|Publication number||US4085686 A|
|Application number||US 05/818,307|
|Publication date||Apr 25, 1978|
|Filing date||Jul 25, 1977|
|Priority date||Jul 25, 1977|
|Publication number||05818307, 818307, US 4085686 A, US 4085686A, US-A-4085686, US4085686 A, US4085686A|
|Inventors||Raymond R. Turner, Elton W. Turner, Jerry Turner, Robert J. Winkler|
|Original Assignee||Turner Raymond R, Turner Elton W, Jerry Turner, Winkler Robert J|
|Export Citation||BiBTeX, EndNote, RefMan|
|Patent Citations (8), Referenced by (19), Classifications (8)|
|External Links: USPTO, USPTO Assignment, Espacenet|
1. Field of the Invention
The present invention relates to seating devices and more particularly to a collapsible stool for use in outdoor activities.
2. Description of the Prior Art
Collapsible seats have had wide acceptance in the past and various forms thereof have been devised both for easy mobility and for convenience in use. In each instance it has been the seat structure itself that has had the most consideration and the various accessories appended thereto were normally treated on an add-on basis.
In activities such as fishing, there are two functions which must be provided, one of which being the actual seating function and the second one being the retention of the fishing pole. It is often convenient and comfortable to provide both the seating structure and the structure for retaining a fishing pole in fishing applications, the degree of effort in each instance being protracted over extensive periods of time with the attendant discomfort being greatly amplified by the duration.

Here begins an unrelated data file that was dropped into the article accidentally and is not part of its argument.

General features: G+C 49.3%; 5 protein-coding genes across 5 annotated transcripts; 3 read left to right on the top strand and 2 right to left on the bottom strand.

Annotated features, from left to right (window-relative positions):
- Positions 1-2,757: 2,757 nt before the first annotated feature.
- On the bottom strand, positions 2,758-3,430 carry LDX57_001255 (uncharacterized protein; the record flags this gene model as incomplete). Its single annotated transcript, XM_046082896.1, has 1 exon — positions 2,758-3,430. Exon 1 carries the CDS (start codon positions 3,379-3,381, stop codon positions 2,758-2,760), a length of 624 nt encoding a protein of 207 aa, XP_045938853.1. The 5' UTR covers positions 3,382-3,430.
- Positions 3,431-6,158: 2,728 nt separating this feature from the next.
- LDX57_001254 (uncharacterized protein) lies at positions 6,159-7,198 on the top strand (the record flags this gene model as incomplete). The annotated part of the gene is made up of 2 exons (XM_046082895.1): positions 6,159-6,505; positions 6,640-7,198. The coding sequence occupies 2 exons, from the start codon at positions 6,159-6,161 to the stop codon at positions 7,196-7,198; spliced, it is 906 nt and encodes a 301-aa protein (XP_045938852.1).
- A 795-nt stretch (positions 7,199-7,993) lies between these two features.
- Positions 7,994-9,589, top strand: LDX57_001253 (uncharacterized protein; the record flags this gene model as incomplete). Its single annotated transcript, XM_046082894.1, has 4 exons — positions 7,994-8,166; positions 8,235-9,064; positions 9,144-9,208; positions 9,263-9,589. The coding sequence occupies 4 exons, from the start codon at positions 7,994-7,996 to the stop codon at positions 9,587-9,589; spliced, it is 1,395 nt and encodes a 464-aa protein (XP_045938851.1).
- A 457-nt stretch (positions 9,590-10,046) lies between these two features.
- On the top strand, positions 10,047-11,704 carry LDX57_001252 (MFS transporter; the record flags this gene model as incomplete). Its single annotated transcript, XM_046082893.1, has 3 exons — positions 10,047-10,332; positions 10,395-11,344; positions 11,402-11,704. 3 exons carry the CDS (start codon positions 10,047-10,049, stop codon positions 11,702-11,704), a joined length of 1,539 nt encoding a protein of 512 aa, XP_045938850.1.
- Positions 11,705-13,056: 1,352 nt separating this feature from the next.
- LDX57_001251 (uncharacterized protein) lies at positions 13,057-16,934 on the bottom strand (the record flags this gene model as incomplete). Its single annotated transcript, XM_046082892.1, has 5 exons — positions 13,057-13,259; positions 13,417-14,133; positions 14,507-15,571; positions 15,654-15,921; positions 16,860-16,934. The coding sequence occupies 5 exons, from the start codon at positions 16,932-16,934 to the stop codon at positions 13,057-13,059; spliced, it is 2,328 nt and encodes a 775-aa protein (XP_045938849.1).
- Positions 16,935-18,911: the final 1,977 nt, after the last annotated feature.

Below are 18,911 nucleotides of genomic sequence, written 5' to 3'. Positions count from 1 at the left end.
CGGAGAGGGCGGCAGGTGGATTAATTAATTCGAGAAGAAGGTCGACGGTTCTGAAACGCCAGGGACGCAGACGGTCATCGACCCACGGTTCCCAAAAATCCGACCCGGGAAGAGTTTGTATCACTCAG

In addition to the foregoing, some outdoor activities like fishing entail various equipment demands, these once more being of such a nature as to require extensive storage and repetitive access.
As a further feature, these prior art collapsible chairs are normally tailored to a particular use and variation of uses therefor becomes quite complex particularly in view of the specialized structure provided in each instance. For example, it is often necessary to dispose a chair on a deck of a boat or on a hard surface like that of a pier, that the same chair structure heretofor being inadequate for use in soft ground. Thus the user would either avail himself to a complement of various collapsible chairs, each one particularly tailored and depending on the intended use will transport the particular chair to the site. On arriving at the site, any changes in the final seating surface selected are often not compatible with the chair transported. Thus, the accommodation of the various uses in a collapsible chair is a feature of some importance, the advantages of a single structure being adapted for various uses being well recognized.